Food price effects are negligible across the world-the most significant drop in food price occurs in the Brazil (0.38%).

4.2.2. Land Use Change

As global yields improve, we anticipate less area planted to crops. This is what we observe in the simulation results. Global cropland decreases by about 0.8 million hectares. Forests cover 0.06 million more hectares, and pasture for livestock covers the other 0.74 million hectares currently devoted to crops. The European Union and Sub Saharan Africa experience the largest increases in forestland (0.02 million hectares and 0.53 million hectares, respectively). Though Brazil experiences the greatest decreases in cropland (0.46 million hectares), most of that land is converted to pasture, rather than forest. The second block of Table 6 represent land use change by region for this scenario

4.2.3. Land Use Emissions

As in the previous scenario, the land use conversion has emissions impacts. Since the conversion is now from cropland to other uses, the emissions impacts are negative. A counterfactual world with higher GMO penetration is a world with less GHG emissions. Simply by increasing the penetration of GMO crops in countries currently using GMO to the United States” level of penetration, greenhouse gas emissions fall by 0.2 billion tons CO2 equivalent. The second column of Table 7 summarizes the global sources of emissions decrease.

4.3. Combination of Scenarios 1 and 2

4.3.1. Economic Impacts

Lastly, we consider the scenarios together. We recall that the previous results have all been understood relative to the actual world. Scenario 1 considers the world in the absence of GMO technology; scenario 2 considers the world with increased GMO penetration. Having considered these scenarios separately, we now take them together. Here our goal is not to compare counterfactual worlds to the actual world, but rather to consider the future. One way of thinking about this is to consider this as an estimation of the cost of banning GMO crops. Instead of comparing the ban to the current world, which assumes that the penetration of GMO crops will remain static, we compare the outcomes in the case of a ban to the outcomes in the case of a likely future scenario. In this case, we understand scenario 2 as the plausible alternative outcome. Based on the rising penetration of GMOs worldwide, it is not unreasonable to assume that penetration will reach the levels it has attained in the United States. In fact, it would not be unreasonable to assume that GMO penetration far exceeds the penetration we model here. That being said, given the number of unknown variables, this seems a reasonable way to conservatively estimate of the future costs of a GMO ban (or the future benefits of GMOs).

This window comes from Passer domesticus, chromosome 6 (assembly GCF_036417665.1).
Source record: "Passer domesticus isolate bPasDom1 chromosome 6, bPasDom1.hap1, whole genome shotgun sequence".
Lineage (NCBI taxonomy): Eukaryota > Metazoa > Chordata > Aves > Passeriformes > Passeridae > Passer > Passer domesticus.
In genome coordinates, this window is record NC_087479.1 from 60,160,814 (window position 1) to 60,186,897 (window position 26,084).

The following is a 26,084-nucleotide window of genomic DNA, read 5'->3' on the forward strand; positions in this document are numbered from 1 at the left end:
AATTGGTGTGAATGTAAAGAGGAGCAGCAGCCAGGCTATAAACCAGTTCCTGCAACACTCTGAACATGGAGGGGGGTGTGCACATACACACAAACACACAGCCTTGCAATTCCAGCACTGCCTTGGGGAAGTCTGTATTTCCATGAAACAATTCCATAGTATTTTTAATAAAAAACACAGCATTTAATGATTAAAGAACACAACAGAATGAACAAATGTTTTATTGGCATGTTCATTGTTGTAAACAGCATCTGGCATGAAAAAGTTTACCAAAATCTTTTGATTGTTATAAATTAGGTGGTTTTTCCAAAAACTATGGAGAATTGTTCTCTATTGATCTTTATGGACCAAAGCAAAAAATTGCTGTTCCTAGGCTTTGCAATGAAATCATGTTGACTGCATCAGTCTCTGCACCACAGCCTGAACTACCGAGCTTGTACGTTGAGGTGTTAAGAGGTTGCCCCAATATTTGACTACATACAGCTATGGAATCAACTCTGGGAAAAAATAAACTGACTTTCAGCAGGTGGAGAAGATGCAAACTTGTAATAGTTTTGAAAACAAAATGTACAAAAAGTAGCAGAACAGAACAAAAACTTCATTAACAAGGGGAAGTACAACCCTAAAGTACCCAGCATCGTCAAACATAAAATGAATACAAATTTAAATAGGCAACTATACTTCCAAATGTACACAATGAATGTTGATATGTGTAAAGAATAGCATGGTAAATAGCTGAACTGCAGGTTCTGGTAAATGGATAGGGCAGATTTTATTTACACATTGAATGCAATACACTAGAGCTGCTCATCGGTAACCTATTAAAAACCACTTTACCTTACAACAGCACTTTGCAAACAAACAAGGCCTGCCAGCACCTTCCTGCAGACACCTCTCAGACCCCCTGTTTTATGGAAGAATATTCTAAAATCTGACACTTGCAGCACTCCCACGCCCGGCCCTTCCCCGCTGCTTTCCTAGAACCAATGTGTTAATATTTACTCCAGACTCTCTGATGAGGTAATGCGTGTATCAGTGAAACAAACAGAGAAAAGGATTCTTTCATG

In considering the scenarios relative to each other, we consider the welfare effects and land use/emissions effects. Clearly the commodity price impacts and food cost impacts would be higher, but it is not possible to directly combine those results.

In order to compare the welfare costs of a future GMO ban, we take the welfare results from scenario 1 and subtract the welfare impacts from scenario 2. This gives the welfare impact of a GMO ban given the welfare impacts of the increased GMO penetration from scenario 2. Global welfare loss is $9.8 billion. China is especially hard hit, with welfare losses accounting for more than 40% of global welfare loss. The third column of Table 5 gives the difference in welfare impact by region.